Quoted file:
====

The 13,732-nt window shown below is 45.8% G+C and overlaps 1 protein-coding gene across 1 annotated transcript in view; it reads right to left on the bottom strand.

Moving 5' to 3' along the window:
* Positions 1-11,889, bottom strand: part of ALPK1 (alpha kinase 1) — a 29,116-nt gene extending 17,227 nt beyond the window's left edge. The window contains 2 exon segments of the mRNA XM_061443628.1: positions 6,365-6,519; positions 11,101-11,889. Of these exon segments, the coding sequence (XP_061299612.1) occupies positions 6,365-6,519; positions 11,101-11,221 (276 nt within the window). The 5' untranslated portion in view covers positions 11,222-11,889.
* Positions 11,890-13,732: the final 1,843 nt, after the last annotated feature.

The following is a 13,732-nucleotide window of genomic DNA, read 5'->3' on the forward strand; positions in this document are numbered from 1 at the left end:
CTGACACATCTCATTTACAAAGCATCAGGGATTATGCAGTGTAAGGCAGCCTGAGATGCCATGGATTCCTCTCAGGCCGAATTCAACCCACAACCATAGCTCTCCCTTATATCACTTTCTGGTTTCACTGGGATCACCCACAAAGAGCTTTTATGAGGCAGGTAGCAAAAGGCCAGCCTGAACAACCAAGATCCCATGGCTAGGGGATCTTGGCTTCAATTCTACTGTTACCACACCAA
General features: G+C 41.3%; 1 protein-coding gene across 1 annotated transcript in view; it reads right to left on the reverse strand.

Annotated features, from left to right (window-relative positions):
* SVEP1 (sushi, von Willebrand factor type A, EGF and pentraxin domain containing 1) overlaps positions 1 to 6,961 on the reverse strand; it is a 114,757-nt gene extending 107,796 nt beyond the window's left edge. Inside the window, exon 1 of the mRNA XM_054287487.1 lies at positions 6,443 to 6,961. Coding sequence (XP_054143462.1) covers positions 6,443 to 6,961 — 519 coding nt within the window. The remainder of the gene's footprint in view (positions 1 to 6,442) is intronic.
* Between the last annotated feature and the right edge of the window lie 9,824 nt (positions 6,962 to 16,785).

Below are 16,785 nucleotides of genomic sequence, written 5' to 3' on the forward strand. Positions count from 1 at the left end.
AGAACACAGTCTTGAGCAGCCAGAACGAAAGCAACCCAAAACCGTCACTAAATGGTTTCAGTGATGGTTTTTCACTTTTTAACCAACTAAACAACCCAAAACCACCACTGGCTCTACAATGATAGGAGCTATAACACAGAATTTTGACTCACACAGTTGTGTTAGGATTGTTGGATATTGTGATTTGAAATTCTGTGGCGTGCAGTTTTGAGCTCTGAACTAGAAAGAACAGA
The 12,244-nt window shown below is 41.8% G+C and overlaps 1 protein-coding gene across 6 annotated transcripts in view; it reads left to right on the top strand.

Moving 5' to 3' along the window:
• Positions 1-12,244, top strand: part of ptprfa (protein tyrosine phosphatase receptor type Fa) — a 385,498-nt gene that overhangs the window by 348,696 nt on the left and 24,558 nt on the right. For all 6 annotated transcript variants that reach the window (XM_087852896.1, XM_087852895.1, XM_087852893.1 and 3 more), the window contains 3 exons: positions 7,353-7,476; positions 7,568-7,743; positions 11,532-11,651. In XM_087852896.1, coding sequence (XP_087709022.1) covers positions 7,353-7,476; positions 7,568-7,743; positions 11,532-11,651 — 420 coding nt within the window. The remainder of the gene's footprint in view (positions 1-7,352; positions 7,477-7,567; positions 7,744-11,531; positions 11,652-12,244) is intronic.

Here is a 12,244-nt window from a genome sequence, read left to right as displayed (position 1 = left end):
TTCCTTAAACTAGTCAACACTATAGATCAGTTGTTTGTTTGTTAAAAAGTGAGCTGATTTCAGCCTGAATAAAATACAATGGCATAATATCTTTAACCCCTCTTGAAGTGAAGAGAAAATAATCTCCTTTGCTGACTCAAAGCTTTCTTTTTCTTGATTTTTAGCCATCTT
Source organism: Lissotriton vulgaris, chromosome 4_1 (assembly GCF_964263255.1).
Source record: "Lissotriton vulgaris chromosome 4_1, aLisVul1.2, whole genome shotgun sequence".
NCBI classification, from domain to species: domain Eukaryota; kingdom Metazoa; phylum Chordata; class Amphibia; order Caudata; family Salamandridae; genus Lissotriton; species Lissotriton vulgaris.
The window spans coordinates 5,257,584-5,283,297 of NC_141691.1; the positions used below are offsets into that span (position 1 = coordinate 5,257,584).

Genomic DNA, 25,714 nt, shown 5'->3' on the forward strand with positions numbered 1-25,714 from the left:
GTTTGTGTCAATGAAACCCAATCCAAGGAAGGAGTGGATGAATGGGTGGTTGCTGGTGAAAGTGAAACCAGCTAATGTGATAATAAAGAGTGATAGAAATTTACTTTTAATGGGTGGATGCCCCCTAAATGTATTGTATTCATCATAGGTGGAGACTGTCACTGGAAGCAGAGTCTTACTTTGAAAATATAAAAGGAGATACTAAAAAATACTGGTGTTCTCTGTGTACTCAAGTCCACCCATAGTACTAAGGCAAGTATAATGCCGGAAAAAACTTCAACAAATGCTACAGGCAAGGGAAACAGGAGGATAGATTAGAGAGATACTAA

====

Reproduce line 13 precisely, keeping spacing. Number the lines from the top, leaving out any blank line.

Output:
The 12,244-nt window shown below is 41.8% G+C and overlaps 1 protein-coding gene across 6 annotated transcripts in view; it reads left to right on the top strand.